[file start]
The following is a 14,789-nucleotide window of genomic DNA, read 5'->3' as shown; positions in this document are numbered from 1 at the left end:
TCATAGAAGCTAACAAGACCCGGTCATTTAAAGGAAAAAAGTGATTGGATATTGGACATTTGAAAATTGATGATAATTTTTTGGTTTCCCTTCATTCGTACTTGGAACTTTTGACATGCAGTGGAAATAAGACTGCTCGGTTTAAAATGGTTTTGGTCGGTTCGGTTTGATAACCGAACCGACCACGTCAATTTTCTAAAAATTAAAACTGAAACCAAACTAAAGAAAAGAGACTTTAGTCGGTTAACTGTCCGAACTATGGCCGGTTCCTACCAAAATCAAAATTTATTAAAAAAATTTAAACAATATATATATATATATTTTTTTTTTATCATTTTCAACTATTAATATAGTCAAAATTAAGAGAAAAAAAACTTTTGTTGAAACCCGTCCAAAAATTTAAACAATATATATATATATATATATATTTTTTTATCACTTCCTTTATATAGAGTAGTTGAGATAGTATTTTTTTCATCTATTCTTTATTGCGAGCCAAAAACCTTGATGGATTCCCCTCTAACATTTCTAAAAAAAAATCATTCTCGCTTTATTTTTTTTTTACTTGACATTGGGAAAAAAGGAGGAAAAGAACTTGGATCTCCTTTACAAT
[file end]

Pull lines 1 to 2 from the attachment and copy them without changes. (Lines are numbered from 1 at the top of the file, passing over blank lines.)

The following is a 14,789-nucleotide window of genomic DNA, read 5'->3' as shown; positions in this document are numbered from 1 at the left end:
TCATAGAAGCTAACAAGACCCGGTCATTTAAAGGAAAAAAGTGATTGGATATTGGACATTTGAAAATTGATGATAATTTTTTGGTTTCCCTTCATTCGTACTTGGAACTTTTGACATGCAGTGGAAATAAGACTGCTCGGTTTAAAATGGTTTTGGTCGGTTCGGTTTGATAACCGAACCGACCACGTCAATTTTCTAAAAATTAAAACTGAAACCAAACTAAAGAAAAGAGACTTTAGTCGGTTAACTGTCCGAACTATGGCCGGTTCCTACCAAAATCAAAATTTATTAAAAAAATTTAAACAATATATATATATATATTTTTTTTTTATCATTTTCAACTATTAATATAGTCAAAATTAAGAGAAAAAAAACTTTTGTTGAAACCCGTCCAAAAATTTAAACAATATATATATATATATATATATTTTTTTATCACTTCCTTTATATAGAGTAGTTGAGATAGTATTTTTTTCATCTATTCTTTATTGCGAGCCAAAAACCTTGATGGATTCCCCTCTAACATTTCTAAAAAAAAATCATTCTCGCTTTATTTTTTTTTTACTTGACATTGGGAAAAAAGGAGGAAAAGAACTTGGATCTCCTTTACAAT